backpage editorial

Remembering Isaac Barrett

Hope springs from learning the history of a LOCAL LYNCHING

Posted

I never knew it would be so emotional, but I found myself crying over the memory of a man I never met. Isaac Barrett was lynched in Orangedale by the St. Johns River in June 1897, 59 years before I was born. I only learned of him in the last year, but when I saw his memorial hanging over a water wall at the National Memorial of Peace and Justice in Montgomery, Alabama, I could not hold back the tears. It could’ve been my grandparents, who made their home on the St. Johns and are buried just a few miles north of where Barrett was lynched.

Sobered by the sound of flowing water, we walked through rows and rows of hanging sculptures representing more than 4,000 blacks who lost their lives through acts of terror and public shaming without the due process of law. Mobs had taken this man from the arms of law enforcement and strung him up on a tree by the riverbank. No trial, no judge, no jury of his peers ever got a chance to hear his case, let alone pass judgment on his fate. A hooded mob stole him away and became his executioners. We don’t know if he was guilty or innocent, only that he was accused during a time when the word of a black man was worthless next to that of a white person and no quest for truth was necessary.  

According news reports from the time, Isaac Barrett told the sheriff he came to the rescue of the Hewson family who were victims of a brutal, bloody beating. He had worked for the family and lived on their property just two miles from the river. The report reads that, when he heard the distress call, he ran to them to provide aid. When the sheriff arrived, the bloodied wife and daughter gave an account of being attacked just moments earlier. The family, mother, father, daughter and son were covered with blood, Barrett was not. The sheriff said he later admitted to the crime and signed a confession. He was “hog tied” and being transported to the jail when a mob of hooded men stole him away from the buckboard wagon the sheriff was transporting him on, took him directly to the river and hanged him from a tree.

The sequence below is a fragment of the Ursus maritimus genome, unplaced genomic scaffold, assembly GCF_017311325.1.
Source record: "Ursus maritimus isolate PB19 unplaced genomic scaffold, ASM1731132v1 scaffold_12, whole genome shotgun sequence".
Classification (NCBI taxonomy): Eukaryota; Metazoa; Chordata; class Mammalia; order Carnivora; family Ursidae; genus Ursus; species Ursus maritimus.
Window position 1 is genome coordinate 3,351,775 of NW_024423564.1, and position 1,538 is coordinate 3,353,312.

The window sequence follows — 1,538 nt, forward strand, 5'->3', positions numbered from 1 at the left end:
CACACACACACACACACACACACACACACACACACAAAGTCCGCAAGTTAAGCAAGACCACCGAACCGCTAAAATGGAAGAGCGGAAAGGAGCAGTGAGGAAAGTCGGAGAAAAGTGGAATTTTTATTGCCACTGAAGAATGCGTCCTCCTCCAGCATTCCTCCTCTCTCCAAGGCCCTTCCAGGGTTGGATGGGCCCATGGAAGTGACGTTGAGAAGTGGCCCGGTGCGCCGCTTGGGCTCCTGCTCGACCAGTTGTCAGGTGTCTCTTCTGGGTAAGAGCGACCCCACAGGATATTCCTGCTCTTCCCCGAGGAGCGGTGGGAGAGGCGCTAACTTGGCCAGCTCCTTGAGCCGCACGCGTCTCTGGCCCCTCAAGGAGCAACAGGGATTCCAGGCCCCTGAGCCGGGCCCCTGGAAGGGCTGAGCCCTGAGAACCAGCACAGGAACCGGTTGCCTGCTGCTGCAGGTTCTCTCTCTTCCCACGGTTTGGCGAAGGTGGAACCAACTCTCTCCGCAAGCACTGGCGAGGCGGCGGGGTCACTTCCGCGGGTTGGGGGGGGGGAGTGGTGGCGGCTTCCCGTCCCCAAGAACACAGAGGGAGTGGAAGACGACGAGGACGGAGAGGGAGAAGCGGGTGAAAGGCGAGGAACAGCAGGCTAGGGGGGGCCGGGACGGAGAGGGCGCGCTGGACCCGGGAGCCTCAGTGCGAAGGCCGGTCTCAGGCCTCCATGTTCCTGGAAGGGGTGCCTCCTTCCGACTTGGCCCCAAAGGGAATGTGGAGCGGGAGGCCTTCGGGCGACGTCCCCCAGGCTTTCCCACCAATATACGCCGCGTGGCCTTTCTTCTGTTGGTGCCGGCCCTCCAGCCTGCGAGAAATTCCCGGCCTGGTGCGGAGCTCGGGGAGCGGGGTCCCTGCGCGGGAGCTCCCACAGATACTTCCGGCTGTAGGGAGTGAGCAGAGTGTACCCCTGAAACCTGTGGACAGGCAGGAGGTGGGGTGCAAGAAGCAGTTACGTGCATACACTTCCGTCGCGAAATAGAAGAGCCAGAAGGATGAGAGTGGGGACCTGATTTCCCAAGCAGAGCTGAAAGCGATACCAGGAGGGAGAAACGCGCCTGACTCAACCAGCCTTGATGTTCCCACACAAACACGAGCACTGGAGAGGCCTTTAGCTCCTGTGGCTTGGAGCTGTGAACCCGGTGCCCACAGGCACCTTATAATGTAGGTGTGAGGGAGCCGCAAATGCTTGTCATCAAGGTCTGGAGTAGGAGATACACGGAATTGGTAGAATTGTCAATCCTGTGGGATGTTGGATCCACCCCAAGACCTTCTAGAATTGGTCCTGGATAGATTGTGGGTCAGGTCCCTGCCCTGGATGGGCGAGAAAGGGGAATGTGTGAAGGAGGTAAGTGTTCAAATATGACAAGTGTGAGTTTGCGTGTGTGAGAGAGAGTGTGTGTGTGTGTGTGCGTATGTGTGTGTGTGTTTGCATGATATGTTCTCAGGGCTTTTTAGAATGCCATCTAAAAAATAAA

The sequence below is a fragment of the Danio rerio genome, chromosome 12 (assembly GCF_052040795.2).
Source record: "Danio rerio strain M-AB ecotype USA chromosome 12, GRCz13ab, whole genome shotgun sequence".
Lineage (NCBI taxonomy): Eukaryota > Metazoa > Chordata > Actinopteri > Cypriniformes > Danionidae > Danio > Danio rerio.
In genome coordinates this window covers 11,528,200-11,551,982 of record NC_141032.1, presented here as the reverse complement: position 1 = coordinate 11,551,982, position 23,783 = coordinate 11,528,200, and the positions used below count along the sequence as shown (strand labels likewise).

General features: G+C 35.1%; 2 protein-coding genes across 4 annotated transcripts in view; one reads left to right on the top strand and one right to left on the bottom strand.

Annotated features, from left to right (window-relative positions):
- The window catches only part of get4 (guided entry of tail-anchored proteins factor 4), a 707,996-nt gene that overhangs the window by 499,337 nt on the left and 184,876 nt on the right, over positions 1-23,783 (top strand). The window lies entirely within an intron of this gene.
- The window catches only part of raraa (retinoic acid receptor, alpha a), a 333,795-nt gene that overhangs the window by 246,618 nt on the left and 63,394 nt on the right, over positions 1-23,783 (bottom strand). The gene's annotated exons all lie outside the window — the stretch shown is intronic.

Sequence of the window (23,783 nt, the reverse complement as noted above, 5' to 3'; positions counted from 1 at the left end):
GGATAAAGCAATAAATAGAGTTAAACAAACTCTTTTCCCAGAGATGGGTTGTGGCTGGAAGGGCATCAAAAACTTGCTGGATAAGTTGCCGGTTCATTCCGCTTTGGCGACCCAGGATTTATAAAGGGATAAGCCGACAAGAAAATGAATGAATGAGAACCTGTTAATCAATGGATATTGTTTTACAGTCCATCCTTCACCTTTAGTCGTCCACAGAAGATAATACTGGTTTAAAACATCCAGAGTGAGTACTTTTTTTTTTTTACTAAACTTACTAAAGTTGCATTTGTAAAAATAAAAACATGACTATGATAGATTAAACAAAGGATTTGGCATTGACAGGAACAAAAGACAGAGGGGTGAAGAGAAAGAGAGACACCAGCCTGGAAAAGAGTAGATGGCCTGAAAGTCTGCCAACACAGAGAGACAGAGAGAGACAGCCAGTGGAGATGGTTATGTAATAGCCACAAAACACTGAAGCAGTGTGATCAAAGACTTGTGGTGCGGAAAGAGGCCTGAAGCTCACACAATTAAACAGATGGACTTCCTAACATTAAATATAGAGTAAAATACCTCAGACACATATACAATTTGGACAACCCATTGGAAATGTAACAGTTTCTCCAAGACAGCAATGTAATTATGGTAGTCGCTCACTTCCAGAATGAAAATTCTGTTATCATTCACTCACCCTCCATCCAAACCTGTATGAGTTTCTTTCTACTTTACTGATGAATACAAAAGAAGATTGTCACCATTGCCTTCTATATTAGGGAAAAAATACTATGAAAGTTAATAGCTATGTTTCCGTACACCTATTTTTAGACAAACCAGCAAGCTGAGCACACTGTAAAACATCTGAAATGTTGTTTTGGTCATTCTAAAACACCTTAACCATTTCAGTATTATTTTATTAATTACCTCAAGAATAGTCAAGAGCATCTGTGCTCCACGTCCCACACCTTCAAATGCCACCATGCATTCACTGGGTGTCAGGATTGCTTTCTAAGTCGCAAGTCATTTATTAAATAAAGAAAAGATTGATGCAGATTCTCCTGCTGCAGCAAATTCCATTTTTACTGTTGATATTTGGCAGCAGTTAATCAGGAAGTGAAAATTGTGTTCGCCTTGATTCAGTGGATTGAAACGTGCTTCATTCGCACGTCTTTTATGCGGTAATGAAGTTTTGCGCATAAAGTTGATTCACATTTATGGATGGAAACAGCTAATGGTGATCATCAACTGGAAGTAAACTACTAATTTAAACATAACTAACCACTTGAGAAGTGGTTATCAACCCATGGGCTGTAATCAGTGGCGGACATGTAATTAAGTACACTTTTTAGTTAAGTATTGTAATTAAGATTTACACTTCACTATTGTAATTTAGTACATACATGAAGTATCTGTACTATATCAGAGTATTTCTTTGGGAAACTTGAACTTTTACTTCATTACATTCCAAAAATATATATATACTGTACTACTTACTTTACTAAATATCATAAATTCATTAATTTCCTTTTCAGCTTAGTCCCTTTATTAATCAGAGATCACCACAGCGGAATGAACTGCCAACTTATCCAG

The story of his lynching was retold in The New York Times, perhaps by a reporter who happened by on a riverboat or steamer headed south on the St. Johns, or sent to them by someone local who wanted people to know about the injustice that had occurred. It was a time in American history when lynching was prevalent. Lynchings were used to intimidate and invoke fear, according to Brian Stevens, executive director of the nonprofit Equal Justice Initiative that has collected stories and created the memorial and the Legacy Museum to remember the lives of Americans taken by terrorist mob action during a period of Jim Crow laws and lawless disregard for human life of anyone with dark pigmentation in their skin and those who sympathized with them. Many were hanged, some were shot, burned, mutilated or dismembered in public settings, often accompanied by public announcements and gatherings in a picnic- or carnival-like setting.  There is no evidence this was the case with Isaac Barrett. We have not found any record of family who mourned him or his burial site. We only have the account of how he died. For that we are deeply sorrowful.

Trish Becker and Mary Cobb have worked tirelessly to help us find additional information on the Barrett family as well as the Hewson family, both victims of violence.

We have not ignored the story of the Hewson family and the horror they experienced; we acknowledge their pain. But we also know due process was superseded by mob rule and a human being was left dangling from a tree. Our object here is not to be gruesome, but to show the injustice of death by lynching.